You’ll get a different answer to this question depending on whom you ask. Some people will say that a workout only counts if you’re sweating and shaking on the floor when it’s finished. Other people will say that a workout only counts if it lasts an hour or longer.
There are lots of different opinions on what makes a workout count, and mine is different from many of them.
A Workout Counts if it Happens
In my opinion, a workout counts if it happens. Period. If you did a workout today, whether it lasted ten minutes or two hours, it counts.
Every workout brings you closer to your goals, no matter how long or short it is.
I was thinking about this concept today because I caught myself falling into the trap of thinking a workout only counts if it lasts for at least an hour.
Allow me to paint a picture for you.
I was at the gym and was getting ready to leave. I’d finished the workout I’d programmed for myself and was heading over to walk on the treadmill for 10 minutes (my preferred way to cool down) before I went home.
As I was walking over to the treadmill, I looked down at my phone and saw that I’d only been at the gym for about 40 minutes. My initial reaction was to think that my workout hadn’t been long enough and that I should try and add something else in to make it last an hour.
As I’m typing this, it sounds ridiculous — because it is. I’d done everything I had programmed for myself, including a lot of compound moves like barbell deadlifts and a bunch of unilateral work. Trust me, I got in a good workout. It just was a little shorter than some of my other gym workouts.
Believe me, I know better. I know that a workout doesn’t have to last an hour to be effective — that’s why I create short workouts for you folks ALL. THE.TIME. I do those short workouts, too, and I know that they get the job done.
Even though I know all of these things to be true, I still get caught up in the #beastmode #nodaysoff #nopainnogain mentality. I have to remind myself that my workouts are just as good and just as important as everyone else’s, no matter how long or short they are. I want you to remember this as well.
You shouldn’t be ashamed of doing short workouts, nor should you feel the need to justify them or “make up” for them with a longer workout another day. This isn’t necessary, and it can often lead to an unhealthy relationship with exercise, which is definitely something I don’t want you to experience.
Nobody’s Watching Your Workout
I also got a little panicky when I was leaving the gym after being there less than an hour because I was worried (irrationally) that someone at the gym, like the person working at the front desk, would notice that I hadn’t been there for a full hour.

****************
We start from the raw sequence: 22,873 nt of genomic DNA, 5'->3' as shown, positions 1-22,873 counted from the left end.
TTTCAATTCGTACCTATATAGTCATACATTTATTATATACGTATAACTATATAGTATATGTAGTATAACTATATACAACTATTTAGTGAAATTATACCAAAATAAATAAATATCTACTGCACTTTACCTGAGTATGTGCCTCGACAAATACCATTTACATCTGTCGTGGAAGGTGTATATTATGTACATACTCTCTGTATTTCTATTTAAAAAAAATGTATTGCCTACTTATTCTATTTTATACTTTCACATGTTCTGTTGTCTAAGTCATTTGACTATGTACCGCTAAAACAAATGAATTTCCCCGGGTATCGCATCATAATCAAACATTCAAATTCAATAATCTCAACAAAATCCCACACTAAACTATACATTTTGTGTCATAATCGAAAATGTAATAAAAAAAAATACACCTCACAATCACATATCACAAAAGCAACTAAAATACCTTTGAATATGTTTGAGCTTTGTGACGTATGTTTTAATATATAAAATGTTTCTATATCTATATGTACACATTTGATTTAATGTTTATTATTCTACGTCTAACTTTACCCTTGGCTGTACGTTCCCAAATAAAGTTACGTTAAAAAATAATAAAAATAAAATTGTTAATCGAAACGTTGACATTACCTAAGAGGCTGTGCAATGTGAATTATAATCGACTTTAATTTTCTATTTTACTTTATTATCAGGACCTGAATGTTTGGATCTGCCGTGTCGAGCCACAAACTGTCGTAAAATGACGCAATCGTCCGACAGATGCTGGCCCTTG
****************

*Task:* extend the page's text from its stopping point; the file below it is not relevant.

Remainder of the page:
Now, I know that nobody in the gym was watching me that closely (and, frankly, if they were, they’re the ones with the problem, not me). Nobody was timing my workout or checking to make sure I stayed for a full hour, either.
Going to the gym is not my job. No one is checking to make sure I’m clocking in and clocking out at the right time.
I promise, it’s highly unlikely that anybody is watching you as intently as you might think they are when you’re at the gym (and, if they are, go report them because that’s creepy). They’re definitely not monitoring how long you’ve been there, either. They’re too busy worrying about themselves and wondering whether anyone is watching them.
I know I just spent a ridiculous amount of time talking about how a workout counts if it happens. I absolutely believe that. But, there is a caveat, as always.
If you have a very specific goal, you’re going to have to put in the work.
Your workouts will still “count” even if they’re shorter than you planned, but you’re not going to reach that goal on time if you’re not showing up and working out as hard or as long as you (and possibly your coach or trainer) have determined is necessary.
I’m not necessarily addressing the fitness competitor, the power lifter, or the athlete with this post.
If you’re in a position where you need to work out for a certain length of time or at a certain intensity to reach your goals, you need to push yourself, even on days when you don’t feel like it. I’m not here to tell you otherwise.
This post is meant more for the average gym-goer, the person who just wants to feel better, move more easily, and maybe shed a bit of body fat or gain some muscle.
If you’re part of this group, I want you to know that you don’t have to train like a professional athlete or fitness competitor.
Your workouts don’t have to be a certain length or a certain intensity level to count. You can still reach your goals even if you’re only working out for 20 minutes a day. Your workouts still count even if they don’t leave you super sore and drenched in sweat.
Don’t let the fitness professionals (and fitness “professionals”) that you follow on Instagram or YouTube convince you that you need to train like them in order to see progress.
I promise you, you don’t, and you probably shouldn’t. That’s their full-time job. Unless you’re planning to make a career shift and become a professional athlete in the near future, you don’t have to go to the same extremes as them to see progress.
End of rant.
Do you ever find yourself thinking that a workout only “counts” under certain conditions? What do you do to get out of this mindset? Let me know in the comments down below!